Letters from Home

There is an African proverb which says, “He who eats alone fights alone.” Lately I have found myself agreeing with the saying, as if it were just me against this near-impossible task of mastering a language. But this is not true.

I left a lot behind when I moved here. I left my family, friends, culture, church, car, library, and I reduced my clothes to fit into one big load of laundry (that part’s not so bad…). I know that in California life goes on as it always has, and it is easy to think that people have forgotten me. I myself have trouble keeping in touch because it is sometimes hard to reconcile my old life with this new one that feels so different.

But letters…oh letters…they break through the confusing fog in a ray of light. They are a tangible reminder of the warmth of friendship and the love that people have shown me. While emails are nice, there is something about letters gives me joy. It the age of technology, it is a dying art, a personalized means of expression that celebrates the written word and makes a mockery of physical distance. People write differently in letters than they do in email, or at least I do. I take more care, pay more attention to form. Emails are easy; letters take effort.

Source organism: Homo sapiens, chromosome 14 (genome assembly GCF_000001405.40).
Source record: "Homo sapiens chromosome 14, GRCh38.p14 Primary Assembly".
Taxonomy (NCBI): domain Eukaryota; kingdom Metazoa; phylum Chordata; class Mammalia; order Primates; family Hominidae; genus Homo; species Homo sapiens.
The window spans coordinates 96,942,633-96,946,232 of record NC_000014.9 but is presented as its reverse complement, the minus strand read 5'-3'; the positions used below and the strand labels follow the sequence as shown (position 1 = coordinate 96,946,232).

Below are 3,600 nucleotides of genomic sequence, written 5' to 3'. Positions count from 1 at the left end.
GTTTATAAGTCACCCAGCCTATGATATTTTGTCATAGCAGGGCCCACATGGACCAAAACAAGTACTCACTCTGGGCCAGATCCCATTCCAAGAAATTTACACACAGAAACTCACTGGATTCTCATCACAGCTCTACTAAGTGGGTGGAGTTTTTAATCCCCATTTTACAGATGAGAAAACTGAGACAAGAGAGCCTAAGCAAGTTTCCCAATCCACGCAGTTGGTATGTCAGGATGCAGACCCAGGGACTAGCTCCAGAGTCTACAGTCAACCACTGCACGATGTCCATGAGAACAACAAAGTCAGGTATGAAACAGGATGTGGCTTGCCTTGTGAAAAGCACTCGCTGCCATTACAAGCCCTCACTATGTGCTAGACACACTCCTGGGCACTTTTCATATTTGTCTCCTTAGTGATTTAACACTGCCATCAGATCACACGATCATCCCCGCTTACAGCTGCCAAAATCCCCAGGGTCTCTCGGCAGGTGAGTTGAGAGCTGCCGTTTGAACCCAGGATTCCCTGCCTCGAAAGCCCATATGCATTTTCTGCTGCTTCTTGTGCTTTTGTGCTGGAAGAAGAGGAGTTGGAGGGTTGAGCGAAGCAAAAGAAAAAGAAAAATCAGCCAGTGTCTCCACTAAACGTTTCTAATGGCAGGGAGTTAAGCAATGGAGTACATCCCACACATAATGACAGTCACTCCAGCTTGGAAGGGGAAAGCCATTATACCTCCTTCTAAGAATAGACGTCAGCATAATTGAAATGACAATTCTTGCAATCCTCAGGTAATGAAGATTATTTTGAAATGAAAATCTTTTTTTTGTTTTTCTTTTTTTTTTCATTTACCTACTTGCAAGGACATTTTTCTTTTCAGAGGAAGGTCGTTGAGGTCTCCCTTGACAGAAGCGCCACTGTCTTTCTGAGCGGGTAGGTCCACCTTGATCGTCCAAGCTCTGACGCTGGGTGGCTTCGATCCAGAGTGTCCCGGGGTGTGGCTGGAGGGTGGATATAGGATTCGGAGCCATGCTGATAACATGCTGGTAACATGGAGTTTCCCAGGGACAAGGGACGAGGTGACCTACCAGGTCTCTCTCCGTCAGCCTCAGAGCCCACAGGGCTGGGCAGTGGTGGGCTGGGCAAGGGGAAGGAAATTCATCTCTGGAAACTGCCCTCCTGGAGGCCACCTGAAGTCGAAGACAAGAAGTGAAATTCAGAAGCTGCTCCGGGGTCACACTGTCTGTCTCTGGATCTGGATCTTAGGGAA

Last week I received several letters from friends, and yesterday I received a packet of letters from a group of friends at my church. To read everyone’s words, to know that I was on their minds and in their prayers, to hold something they had written for me in my hands…it made me feel like everything I left behind was still with me.

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